sessions with their riders to make sure they all know how it works.

Even to this day, I still find myself explaining people how to use VIVA whenever I'm at Finch. Whatever plan we come up with, we need to be able to explain in no more than two steps, and preferably make it rhyme

In 162 Lawrence - Donway: Useless route, or tourist attraction?, Anonymous wrote:
I thought the purpose of the 162 was so that the "help" for all of these rich
families could get to work. Hence the sparse service. The route wouldn't have a
lot of ridership in the middle of the afternoon, but would most likely see more
passengers during "rush hour".

A professor of mine explained that the reason Lawrence Avenue doesn't cut through this neighborhood is due to the collective wallet of the residence. He claims to have witnessed $50,000 being raised in a matter of seconds. But I digress. I think that part of the reason for the low frequency is to keep people out of the neighborhood. This route is a shortcut across the Don Valley, and I'm certain that the collective wallet of the residents can keep the buses out.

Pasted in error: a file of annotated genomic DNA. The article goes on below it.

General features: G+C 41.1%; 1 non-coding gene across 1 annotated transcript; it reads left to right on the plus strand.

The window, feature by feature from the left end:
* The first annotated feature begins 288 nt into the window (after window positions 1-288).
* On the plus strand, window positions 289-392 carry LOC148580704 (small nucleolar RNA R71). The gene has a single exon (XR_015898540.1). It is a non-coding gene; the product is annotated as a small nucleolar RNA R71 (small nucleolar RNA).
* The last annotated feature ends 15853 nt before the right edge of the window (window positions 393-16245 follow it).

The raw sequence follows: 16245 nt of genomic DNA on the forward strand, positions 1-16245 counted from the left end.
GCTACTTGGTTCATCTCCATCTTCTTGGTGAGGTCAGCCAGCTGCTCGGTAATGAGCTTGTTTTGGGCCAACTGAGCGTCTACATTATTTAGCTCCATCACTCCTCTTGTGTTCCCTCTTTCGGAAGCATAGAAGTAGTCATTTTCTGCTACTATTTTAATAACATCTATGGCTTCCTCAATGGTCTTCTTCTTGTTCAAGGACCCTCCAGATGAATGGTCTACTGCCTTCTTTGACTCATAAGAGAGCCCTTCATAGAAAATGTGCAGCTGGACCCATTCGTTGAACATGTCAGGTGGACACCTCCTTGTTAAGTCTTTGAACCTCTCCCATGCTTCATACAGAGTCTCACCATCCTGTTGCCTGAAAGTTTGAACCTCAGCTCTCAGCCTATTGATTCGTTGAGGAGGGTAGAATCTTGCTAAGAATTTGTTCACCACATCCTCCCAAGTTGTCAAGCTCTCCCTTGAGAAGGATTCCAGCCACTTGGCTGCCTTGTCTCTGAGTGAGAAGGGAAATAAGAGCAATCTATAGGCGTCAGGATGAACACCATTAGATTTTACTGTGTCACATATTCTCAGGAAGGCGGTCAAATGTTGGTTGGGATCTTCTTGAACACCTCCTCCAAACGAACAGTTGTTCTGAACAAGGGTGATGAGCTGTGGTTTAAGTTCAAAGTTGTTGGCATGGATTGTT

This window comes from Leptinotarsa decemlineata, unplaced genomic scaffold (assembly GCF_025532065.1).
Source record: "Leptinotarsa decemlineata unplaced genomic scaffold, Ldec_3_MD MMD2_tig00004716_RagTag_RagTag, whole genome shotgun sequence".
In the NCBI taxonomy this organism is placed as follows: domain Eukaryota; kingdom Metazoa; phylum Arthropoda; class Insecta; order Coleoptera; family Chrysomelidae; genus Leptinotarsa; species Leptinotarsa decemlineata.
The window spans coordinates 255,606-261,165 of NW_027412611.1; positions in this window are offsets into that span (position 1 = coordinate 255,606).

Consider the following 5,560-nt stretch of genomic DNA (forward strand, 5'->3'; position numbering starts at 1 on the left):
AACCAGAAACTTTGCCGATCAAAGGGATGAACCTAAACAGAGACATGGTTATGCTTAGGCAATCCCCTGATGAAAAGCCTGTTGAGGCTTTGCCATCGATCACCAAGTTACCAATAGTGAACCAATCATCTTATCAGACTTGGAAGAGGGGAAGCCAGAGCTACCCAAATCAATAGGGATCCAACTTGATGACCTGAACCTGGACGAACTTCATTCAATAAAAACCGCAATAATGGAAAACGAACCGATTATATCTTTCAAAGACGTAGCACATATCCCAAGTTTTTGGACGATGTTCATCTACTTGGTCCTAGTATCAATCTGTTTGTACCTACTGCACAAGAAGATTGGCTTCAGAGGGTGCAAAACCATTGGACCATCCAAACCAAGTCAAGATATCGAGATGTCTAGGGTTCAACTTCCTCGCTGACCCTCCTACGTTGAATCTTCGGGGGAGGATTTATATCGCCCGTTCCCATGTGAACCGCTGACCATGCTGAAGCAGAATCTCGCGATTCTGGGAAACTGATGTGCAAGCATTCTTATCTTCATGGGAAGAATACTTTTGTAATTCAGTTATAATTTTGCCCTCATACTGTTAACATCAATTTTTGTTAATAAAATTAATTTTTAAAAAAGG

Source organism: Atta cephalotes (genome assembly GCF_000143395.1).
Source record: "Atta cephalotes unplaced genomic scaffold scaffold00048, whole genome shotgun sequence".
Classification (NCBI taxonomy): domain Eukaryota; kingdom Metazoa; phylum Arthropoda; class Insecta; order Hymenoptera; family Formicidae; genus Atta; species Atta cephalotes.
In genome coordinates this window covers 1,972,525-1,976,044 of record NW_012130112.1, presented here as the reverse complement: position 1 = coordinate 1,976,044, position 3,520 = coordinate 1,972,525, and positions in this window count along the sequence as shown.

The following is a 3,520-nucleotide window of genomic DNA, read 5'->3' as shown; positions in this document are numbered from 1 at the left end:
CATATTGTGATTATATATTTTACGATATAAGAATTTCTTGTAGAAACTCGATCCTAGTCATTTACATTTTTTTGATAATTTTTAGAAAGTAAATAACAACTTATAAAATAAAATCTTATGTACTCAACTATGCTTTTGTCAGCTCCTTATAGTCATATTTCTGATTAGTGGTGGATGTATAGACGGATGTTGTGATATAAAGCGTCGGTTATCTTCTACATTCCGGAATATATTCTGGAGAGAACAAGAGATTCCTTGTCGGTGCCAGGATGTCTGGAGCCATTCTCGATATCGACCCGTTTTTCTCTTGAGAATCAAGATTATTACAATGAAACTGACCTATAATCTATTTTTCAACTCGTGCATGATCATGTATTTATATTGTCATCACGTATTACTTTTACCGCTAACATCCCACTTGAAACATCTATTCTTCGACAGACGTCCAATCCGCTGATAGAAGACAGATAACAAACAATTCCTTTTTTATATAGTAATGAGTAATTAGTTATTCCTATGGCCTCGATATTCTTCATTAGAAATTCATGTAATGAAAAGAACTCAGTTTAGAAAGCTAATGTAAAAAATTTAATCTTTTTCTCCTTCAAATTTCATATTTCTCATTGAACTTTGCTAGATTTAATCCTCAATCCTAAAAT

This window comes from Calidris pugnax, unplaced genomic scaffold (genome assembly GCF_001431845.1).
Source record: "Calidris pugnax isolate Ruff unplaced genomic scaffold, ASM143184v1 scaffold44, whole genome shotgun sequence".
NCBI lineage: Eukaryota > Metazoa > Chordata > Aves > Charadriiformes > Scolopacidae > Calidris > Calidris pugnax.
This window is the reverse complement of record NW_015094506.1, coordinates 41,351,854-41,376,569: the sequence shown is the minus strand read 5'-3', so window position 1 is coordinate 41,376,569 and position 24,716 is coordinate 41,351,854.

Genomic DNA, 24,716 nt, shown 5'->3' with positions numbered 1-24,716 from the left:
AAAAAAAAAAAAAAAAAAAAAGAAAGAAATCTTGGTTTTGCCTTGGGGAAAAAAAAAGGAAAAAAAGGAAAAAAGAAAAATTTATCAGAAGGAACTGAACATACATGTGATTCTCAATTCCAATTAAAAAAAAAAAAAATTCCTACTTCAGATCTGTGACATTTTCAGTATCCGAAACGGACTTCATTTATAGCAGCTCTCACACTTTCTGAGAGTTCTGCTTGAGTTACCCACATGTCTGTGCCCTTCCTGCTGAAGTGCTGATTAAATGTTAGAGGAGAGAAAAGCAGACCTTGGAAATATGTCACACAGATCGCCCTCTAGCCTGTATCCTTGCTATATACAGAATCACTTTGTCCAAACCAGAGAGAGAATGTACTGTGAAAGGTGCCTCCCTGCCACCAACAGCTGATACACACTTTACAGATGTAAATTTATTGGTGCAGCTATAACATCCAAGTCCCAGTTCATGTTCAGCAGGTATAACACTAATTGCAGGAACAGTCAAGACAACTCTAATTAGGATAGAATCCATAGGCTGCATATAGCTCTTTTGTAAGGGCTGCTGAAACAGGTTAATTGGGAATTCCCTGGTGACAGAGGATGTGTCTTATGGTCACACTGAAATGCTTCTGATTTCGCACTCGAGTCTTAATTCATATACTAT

In If you don't use it, you lose it, Anonymous wrote:
i read that the 29 Dufferin was the only route that was used the most in one
day. Now if the TTC had bike racks on 3 of its cross town routes and 3 of its
heavly used north south routes you would see alot more usege. I.e Sheppard West,
Eglinton West, Finch west, the York Universty rocket, Yonge st, Bathurst and
Dufferin. They would get Better Resalts

Shortly after I wrote that post, a motion by Adam Giambrone calling for bike racks on all buses passed. I don't think I can express how much of a positive step such a plan is.


Way finding